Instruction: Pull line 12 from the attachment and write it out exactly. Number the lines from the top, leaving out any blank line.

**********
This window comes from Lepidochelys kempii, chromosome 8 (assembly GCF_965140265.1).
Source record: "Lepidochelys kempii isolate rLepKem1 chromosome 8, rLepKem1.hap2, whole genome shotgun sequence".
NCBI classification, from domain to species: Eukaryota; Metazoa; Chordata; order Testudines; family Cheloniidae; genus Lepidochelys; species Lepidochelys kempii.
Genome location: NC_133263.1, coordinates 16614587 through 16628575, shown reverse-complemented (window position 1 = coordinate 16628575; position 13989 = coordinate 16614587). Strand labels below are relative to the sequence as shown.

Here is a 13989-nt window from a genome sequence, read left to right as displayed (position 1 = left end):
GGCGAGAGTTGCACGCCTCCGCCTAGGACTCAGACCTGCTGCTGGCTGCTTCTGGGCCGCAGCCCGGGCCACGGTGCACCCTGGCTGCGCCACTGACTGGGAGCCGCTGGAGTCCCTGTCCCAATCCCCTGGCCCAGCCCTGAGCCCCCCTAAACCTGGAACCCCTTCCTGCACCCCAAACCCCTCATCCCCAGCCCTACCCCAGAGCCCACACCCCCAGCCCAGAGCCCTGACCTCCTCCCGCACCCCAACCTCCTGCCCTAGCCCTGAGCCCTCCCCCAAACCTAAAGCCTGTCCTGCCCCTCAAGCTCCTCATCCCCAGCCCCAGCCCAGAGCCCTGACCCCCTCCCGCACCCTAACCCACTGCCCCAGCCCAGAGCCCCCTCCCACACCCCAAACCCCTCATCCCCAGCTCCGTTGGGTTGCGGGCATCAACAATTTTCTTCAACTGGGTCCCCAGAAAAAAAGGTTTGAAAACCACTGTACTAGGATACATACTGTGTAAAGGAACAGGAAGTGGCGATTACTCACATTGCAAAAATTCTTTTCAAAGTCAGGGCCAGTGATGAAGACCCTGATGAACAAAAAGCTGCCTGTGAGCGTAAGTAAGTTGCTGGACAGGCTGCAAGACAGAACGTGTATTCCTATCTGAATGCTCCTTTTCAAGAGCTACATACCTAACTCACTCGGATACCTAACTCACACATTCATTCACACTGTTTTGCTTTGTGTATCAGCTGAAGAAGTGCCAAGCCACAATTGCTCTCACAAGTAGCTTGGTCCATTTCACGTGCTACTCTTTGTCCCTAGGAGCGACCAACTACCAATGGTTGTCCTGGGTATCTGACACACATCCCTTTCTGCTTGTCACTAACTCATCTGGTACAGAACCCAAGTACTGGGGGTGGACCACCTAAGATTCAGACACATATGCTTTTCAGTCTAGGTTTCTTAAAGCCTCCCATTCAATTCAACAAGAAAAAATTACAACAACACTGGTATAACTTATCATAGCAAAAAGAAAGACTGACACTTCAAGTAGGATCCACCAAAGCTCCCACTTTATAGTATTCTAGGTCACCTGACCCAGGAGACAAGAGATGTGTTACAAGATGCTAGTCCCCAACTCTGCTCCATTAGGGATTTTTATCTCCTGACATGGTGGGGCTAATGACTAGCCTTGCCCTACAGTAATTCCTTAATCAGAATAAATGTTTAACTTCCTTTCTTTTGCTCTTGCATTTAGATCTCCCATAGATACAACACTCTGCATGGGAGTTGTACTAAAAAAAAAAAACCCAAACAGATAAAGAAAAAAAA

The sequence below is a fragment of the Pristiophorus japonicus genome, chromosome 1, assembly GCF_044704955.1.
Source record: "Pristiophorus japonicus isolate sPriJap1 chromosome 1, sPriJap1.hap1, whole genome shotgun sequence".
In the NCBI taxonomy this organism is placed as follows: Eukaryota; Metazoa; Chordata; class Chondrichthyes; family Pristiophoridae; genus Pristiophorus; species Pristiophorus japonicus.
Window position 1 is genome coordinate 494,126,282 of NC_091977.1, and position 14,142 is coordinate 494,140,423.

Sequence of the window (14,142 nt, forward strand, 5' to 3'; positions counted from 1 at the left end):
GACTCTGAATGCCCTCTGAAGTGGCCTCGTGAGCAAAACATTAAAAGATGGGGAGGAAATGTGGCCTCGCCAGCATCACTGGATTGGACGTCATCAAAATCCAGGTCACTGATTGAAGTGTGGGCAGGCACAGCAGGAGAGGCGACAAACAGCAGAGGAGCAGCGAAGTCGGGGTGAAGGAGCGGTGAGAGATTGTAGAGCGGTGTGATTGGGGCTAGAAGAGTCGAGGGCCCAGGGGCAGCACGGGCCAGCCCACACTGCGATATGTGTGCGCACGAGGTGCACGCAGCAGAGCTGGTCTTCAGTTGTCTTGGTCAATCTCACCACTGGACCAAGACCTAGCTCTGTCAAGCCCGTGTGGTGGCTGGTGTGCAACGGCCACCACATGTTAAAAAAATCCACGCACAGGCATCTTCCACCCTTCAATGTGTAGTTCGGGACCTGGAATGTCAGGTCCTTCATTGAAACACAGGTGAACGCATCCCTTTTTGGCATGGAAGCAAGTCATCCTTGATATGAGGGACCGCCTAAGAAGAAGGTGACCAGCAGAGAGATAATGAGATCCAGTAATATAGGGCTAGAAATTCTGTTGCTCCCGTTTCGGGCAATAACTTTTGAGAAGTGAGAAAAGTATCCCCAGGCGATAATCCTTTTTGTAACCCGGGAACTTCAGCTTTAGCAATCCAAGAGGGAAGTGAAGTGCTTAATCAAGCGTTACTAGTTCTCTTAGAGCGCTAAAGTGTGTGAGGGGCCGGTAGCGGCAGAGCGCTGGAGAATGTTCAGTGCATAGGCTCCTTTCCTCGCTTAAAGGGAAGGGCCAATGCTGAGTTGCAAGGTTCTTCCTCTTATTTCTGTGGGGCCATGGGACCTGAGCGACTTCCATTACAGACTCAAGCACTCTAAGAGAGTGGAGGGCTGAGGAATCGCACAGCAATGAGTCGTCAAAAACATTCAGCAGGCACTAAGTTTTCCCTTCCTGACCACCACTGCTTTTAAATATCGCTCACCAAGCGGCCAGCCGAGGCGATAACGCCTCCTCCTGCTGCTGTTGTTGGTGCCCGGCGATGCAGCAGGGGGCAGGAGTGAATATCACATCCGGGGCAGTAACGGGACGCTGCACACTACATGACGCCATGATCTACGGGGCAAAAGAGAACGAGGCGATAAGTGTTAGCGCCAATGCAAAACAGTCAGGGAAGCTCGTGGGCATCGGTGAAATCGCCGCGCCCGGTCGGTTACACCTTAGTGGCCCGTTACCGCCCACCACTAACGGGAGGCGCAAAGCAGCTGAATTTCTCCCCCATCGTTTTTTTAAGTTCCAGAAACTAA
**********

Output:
GACTCTGAATGCCCTCTGAAGTGGCCTCGTGAGCAAAACATTAAAAGATGGGGAGGAAATGTGGCCTCGCCAGCATCACTGGATTGGACGTCATCAAAATCCAGGTCACTGATTGAAGTGTGGGCAGGCACAGCAGGAGAGGCGACAAACAGCAGAGGAGCAGCGAAGTCGGGGTGAAGGAGCGGTGAGAGATTGTAGAGCGGTGTGATTGGGGCTAGAAGAGTCGAGGGCCCAGGGGCAGCACGGGCCAGCCCACACTGCGATATGTGTGCGCACGAGGTGCACGCAGCAGAGCTGGTCTTCAGTTGTCTTGGTCAATCTCACCACTGGACCAAGACCTAGCTCTGTCAAGCCCGTGTGGTGGCTGGTGTGCAACGGCCACCACATGTTAAAAAAATCCACGCACAGGCATCTTCCACCCTTCAATGTGTAGTTCGGGACCTGGAATGTCAGGTCCTTCATTGAAACACAGGTGAACGCATCCCTTTTTGGCATGGAAGCAAGTCATCCTTGATATGAGGGACCGCCTAAGAAGAAGGTGACCAGCAGAGAGATAATGAGATCCAGTAATATAGGGCTAGAAATTCTGTTGCTCCCGTTTCGGGCAATAACTTTTGAGAAGTGAGAAAAGTATCCCCAGGCGATAATCCTTTTTGTAACCCGGGAACTTCAGCTTTAGCAATCCAAGAGGGAAGTGAAGTGCTTAATCAAGCGTTACTAGTTCTCTTAGAGCGCTAAAGTGTGTGAGGGGCCGGTAGCGGCAGAGCGCTGGAGAATGTTCAGTGCATAGGCTCCTTTCCTCGCTTAAAGGGAAGGGCCAATGCTGAGTTGCAAGGTTCTTCCTCTTATTTCTGTGGGGCCATGGGACCTGAGCGACTTCCATTACAGACTCAAGCACTCTAAGAGAGTGGAGGGCTGAGGAATCGCACAGCAATGAGTCGTCAAAAACATTCAGCAGGCACTAAGTTTTCCCTTCCTGACCACCACTGCTTTTAAATATCGCTCACCAAGCGGCCAGCCGAGGCGATAACGCCTCCTCCTGCTGCTGTTGTTGGTGCCCGGCGATGCAGCAGGGGGCAGGAGTGAATATCACATCCGGGGCAGTAACGGGACGCTGCACACTACATGACGCCATGATCTACGGGGCAAAAGAGAACGAGGCGATAAGTGTTAGCGCCAATGCAAAACAGTCAGGGAAGCTCGTGGGCATCGGTGAAATCGCCGCGCCCGGTCGGTTACACCTTAGTGGCCCGTTACCGCCCACCACTAACGGGAGGCGCAAAGCAGCTGAATTTCTCCCCCATCGTTTTTTTAAGTTCCAGAAACTAA